We know that improving the energy efficiency of the U.S. building stock can reduce building-related carbon emissions by as much as 50%. High performance buildings, which are energy-efficient, durable, resilient, and offer excellent indoor air quality, will be critical for cutting emissions and meeting our climate goals. Yet these buildings also require highly specialized knowledge to optimize performance.
This specialized knowledge is the focus of a new ACEEE report released today. The report — based on an original survey and expert interviews with professionals who work with high performance buildings as owners, managers, and technicians — identifies the precise skills that education and training programs should prioritize to ensure that the workforce can meet current and future demands.
The vast majority of respondents — 92% — said that operations and maintenance (O&M) is the most critical skill area for the buildings workforce of the future.
“Operations and maintenance encompasses a lot of different skills,“ says the study’s lead author, Rohini Srivastava, “In addition to the know-how related to operating and maintaining advanced equipment and automated systems, O&M uses cost-benefit analysis to refine efficiency-related decisions. After setting clear goals, operators and managers can optimize a building’s heating, cooling, and ventilation system. And when something goes wrong in a building, skilled O&M technicians can diagnose and correct the problem to prevent system failure.”
Data and analytics are increasingly important parts of nearly everything we use — including buildings. Operating a high performance building will increasingly require knowledge of data acquisition and analysis, performance modeling, and even cybersecurity. Srivastava points out that “building-related professions today are about so much more than hard physical labor — analyzing data, using computers to program controls and model building performance, and operating cutting-edge technology to drastically cut energy use. These skills mean that compared to the past, more people — including women — may be interested in joining the high performance buildings workforce.”
Respondents also cited nontechnical skills as essential to success, particularly critical thinking and problem solving, communication, teamwork, and leadership; these must not be neglected as building education and training programs push to develop technical competencies in their students.
The report includes several case studies of exemplary education and training programs that are preparing the buildings workforce. Connecticut has a network of technical high schools that introduce students as young as ninth grade to a green construction laboratory called the E-house. The program — the first of its kind in the United States — is a collaboration of the state’s technical high school system, electric utilities, and private industry. It uses energy efficiency and renewable energy funds to provide hands-on training and curricula in energy conservation, energy efficiency, and renewable energy technologies. In E-House labs, students get hands-on experience with technologies like ductless heat pumps, radiant floors, weatherization, rooftop solar, and solar thermal systems. Students practice sealing and insulating measures to make the structures more energy efficient, and they perform tests to study their impacts.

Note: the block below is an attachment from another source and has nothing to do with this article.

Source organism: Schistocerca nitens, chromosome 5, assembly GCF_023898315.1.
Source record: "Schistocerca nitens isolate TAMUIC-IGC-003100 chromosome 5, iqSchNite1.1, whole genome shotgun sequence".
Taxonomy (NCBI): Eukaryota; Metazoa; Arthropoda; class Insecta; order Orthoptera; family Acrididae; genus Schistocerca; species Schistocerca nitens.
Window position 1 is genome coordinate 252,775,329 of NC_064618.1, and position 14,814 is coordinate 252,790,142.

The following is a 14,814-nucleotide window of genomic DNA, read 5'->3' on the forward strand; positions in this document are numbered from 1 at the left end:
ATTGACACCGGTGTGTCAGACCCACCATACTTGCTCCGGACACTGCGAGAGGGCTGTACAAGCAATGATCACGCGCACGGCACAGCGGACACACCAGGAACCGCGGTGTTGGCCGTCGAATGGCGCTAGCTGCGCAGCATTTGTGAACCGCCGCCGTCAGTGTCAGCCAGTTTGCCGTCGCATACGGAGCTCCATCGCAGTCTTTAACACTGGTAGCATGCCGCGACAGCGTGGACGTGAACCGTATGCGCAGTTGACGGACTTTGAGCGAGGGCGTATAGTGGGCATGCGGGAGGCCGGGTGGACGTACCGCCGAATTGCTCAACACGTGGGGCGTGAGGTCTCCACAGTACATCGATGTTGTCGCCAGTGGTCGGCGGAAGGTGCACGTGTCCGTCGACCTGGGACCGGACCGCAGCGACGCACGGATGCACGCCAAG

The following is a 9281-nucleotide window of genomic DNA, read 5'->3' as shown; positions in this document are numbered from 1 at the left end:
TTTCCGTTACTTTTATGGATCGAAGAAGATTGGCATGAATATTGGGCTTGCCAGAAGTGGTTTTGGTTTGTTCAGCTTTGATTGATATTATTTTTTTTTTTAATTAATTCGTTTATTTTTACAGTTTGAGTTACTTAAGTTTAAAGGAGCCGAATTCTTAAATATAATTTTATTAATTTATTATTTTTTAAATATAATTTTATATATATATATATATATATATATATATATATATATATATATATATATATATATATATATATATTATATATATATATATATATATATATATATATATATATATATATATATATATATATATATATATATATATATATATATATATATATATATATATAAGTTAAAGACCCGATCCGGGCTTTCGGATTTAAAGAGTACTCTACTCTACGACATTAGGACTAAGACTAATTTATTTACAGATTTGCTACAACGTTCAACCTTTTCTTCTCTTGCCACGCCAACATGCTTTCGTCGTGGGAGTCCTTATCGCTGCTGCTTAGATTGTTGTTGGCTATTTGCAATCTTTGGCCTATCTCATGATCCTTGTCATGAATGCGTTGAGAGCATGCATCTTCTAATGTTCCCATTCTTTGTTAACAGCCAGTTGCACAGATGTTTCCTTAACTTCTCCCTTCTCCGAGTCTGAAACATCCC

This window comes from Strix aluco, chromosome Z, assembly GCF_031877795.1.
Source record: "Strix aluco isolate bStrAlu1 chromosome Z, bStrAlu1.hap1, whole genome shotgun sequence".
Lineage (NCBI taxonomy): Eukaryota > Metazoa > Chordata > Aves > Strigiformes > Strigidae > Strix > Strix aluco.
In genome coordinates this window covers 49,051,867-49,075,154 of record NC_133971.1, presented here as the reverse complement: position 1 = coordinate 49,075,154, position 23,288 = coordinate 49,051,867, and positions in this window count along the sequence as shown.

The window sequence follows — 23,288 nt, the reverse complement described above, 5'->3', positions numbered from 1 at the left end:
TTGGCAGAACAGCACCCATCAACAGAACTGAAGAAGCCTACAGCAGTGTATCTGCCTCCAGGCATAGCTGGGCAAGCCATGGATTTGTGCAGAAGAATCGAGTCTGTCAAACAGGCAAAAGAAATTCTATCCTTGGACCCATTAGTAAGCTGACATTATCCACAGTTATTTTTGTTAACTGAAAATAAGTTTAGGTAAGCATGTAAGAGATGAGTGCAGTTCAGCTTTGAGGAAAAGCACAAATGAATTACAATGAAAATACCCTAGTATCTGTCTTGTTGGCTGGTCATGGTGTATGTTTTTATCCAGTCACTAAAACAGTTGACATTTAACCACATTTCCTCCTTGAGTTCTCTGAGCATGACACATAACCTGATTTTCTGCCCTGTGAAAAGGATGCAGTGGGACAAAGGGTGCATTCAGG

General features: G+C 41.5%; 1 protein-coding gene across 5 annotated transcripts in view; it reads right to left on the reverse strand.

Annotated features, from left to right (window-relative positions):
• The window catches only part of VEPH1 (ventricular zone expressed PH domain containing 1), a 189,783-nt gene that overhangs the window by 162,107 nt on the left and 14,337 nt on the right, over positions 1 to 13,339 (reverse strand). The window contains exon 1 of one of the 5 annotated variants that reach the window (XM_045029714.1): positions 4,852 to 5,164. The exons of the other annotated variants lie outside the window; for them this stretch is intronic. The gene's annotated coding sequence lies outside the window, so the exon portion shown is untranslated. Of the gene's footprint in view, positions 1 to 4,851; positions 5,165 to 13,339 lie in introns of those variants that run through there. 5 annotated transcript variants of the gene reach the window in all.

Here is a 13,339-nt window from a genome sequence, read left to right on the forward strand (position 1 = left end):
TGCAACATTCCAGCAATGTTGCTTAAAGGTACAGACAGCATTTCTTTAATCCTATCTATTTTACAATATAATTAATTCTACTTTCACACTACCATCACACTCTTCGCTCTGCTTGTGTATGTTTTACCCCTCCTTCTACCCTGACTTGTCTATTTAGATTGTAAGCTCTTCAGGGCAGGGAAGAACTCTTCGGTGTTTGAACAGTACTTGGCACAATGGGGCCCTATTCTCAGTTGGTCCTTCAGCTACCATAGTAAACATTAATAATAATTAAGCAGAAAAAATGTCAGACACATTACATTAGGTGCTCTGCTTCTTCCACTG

Experts interviewed for the report stressed the need to change the perceptions that the building O&M profession only involves physical work and that entering a trade is less valuable or respected than attending a four-year college or university. These impressions discourage students from joining the field, shrinking the talent pipeline and further contributing to the skills gaps identified in the report. To counter these detrimental attitudes, it’s essential to expand students’ and parents’ understanding of the O&M profession so they can see how O&M is a high-tech, knowledge-based field, one that uses information networks and the latest technology to operate buildings and save energy.
The report also shows how utilities can create upskilling opportunities for the existing workforce. In 2019, NYSERDA began an on-the-job training program in partnership with the New York State Department of Labor. The program offers financial incentives to eligible energy efficiency and clean technology businesses to hire and provide on-the-job training to new employees. It will pay 50% of new employees’ wages if they belong to a priority participant group that includes veterans, Native Americans, individuals with disabilities, low-income individuals, and 18- to 24-year-olds participating in work-preparedness programs.
If the workforce lacks the requisite skills to manage them, high performance buildings, like this one in Silver Spring, Maryland, will not deliver on their promise of saving energy, improving indoor air quality, protecting the climate, and reducing costs, and these preventable problems would threaten their long term viability.